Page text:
The subsequent analysis showed that although the pesticides decrease overall at higher altitudes and with distance from the apple orchards, the researchers still detected several substances in mixtures in the soil and vegetation, even in the upper Venosta Valley with hardly any apple cultivation.  "We found the substances in remote mountain valleys, on the peaks and in national parks. They have no place there," emphasises Brühl. Due to the sometimes strong valley winds and the thermal updrafts in the Venosta Valley, the substances spread further than one might assume based on their chemical and physical properties. Even at the low concentrations measured, pesticides can lead to sublethal effects on organisms. For butterflies, for example, this could mean a reduction in egg laying, which then leads to a population reduction. There was only one place where the researchers found no pesticide substances in the vegetation - interestingly, there are also a lot of butterflies in that place.

Almost 30 pesticides detected

The researchers found a total of 27 different pesticides in the environment, but at the same time emphasise that they carried out their measurements at the beginning of May and that further products are used during the growing season up to the harvest. On average, almost 40 applications of pesticides are common during the season. This means that more complex mixtures with several substances and recurring higher concentrations are likely. In almost half of all soil and plant samples, the researchers were able to measure the insecticide methoxyfenozide, which has no longer been authorised in Germany since 2016 due to its harmfulness to the environment. Little is known about how chronic exposure to pesticides with mixtures in low concentrations affects the environment, and about the possible interaction of different substances. In the environmental risk assessment as part of the European authorisation procedure, mixtures are not evaluated, but the substances are considered individually. "This has nothing to do with the reality of applications in the field or in the orchard and their fate in the environment," says Brühl.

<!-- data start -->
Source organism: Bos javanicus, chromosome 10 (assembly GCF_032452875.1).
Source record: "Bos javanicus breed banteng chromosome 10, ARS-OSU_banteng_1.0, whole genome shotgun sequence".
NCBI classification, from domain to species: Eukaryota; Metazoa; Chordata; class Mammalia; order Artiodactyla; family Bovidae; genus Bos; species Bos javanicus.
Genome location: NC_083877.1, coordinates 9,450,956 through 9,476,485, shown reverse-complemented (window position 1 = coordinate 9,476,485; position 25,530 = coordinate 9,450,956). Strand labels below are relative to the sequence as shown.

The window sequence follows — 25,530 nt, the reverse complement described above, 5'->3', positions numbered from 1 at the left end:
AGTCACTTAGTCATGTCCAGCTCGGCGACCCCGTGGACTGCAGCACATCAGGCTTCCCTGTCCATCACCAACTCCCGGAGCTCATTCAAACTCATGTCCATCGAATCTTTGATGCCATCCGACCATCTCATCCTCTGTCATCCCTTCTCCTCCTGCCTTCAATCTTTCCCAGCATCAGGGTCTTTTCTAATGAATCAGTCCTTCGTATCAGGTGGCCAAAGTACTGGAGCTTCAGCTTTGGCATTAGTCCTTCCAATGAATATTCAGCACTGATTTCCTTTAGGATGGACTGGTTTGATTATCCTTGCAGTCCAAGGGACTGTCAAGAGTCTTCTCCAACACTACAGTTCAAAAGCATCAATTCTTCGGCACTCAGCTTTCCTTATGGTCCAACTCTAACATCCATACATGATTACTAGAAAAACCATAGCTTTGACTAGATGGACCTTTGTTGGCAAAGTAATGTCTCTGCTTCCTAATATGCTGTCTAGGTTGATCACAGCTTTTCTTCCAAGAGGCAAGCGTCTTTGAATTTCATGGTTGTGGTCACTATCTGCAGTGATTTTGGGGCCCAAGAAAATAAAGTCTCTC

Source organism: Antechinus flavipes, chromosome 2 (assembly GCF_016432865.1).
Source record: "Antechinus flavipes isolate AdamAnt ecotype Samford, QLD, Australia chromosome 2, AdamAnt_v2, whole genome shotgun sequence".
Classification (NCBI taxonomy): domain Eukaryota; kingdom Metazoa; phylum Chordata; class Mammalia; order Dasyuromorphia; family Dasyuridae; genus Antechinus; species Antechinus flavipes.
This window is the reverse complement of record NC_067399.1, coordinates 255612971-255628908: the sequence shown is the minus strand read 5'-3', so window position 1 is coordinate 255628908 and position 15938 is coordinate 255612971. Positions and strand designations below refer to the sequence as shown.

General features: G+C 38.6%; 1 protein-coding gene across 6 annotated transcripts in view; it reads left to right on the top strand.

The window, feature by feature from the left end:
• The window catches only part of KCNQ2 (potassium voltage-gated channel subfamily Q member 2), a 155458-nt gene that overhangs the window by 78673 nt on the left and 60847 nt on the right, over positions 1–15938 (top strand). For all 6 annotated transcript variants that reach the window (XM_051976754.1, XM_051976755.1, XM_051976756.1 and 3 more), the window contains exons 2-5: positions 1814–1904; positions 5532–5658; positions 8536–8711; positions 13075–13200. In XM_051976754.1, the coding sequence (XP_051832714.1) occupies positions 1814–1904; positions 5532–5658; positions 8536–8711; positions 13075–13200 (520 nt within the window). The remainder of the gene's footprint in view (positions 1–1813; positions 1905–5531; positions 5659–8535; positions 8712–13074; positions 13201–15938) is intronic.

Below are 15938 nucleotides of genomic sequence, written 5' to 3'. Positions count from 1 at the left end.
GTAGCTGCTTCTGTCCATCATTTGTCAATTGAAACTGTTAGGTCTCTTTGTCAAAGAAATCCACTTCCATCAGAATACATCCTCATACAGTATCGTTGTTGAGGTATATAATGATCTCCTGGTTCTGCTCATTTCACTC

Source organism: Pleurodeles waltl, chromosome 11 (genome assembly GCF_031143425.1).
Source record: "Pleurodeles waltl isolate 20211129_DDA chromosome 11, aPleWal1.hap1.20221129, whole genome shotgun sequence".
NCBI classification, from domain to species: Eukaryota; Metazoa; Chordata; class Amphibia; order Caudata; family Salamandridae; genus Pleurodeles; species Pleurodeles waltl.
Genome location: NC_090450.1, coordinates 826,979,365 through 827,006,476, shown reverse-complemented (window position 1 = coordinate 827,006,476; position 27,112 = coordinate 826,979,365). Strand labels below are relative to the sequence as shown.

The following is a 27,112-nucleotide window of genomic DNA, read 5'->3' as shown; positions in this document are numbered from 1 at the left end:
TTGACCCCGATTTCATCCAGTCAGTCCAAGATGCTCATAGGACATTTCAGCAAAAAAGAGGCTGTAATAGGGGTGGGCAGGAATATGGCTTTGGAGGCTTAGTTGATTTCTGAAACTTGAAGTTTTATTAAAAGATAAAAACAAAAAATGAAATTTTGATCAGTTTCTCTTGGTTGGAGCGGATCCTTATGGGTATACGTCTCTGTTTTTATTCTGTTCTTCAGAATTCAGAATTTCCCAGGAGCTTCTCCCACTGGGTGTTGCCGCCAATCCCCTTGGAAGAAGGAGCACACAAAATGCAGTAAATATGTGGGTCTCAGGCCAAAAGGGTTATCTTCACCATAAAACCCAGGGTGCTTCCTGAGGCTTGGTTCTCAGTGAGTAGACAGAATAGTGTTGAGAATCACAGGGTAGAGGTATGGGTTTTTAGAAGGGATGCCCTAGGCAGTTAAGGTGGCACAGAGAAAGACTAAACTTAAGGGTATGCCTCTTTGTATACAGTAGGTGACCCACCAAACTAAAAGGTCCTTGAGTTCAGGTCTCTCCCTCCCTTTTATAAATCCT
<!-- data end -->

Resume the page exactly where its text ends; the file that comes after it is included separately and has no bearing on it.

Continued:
The researchers are concerned about how widespread the pesticide contamination was in the soil and plants and that even national parks, which were actually set up to protect endangered plants and animals, are exposed. "The concentrations we found were not high, but it has been proven that pesticides affect soil life even at very low concentrations," explains soil expert Johann Zaller from BOKU. In addition, the team always found a cocktail of different pesticides, the effects of which may be amplified. "The results also show that the technique of pesticide application in apple cultivation is in great need of improvement, otherwise so many pesticides would not be found away from the apple orchards," Zaller is convinced. It is also uneconomical if the pesticides are not applied specifically to the target organisms.

"We know from previous studies (Caroline Linhart et al 2021, Environmental Sciences Europe) that children's playgrounds near apple orchards are contaminated with pesticides. In some cases even throughout the year," says co-author and pesticide critic Koen Hertoge, who lives in the Venosta Valley. "The current results show a new dimension to the problem, as even remote areas are contaminated with pesticides. Measures to protect nature and the health of the population are absolutely necessary and the new provincial government is now called upon to act."

Promoting functional biodiversity as an alternative to pesticide use

Possible measures would be to reduce or even ban the use of pesticides, at least the substances detected in remote areas, the researchers conclude from their findings. In return, it is important to promote management practices that also encourage beneficial insect-pest interactions, the so-called functional biodiversity in the apple orchard and in the surrounding area. This means, for example, semi-natural and flower-rich grasslands that are distributed across the landscape and provide a habitat for the antagonists of apple pests. In addition, systematic monitoring should be introduced that includes measurements at various locations throughout the year in order to estimate the year-round pesticide input.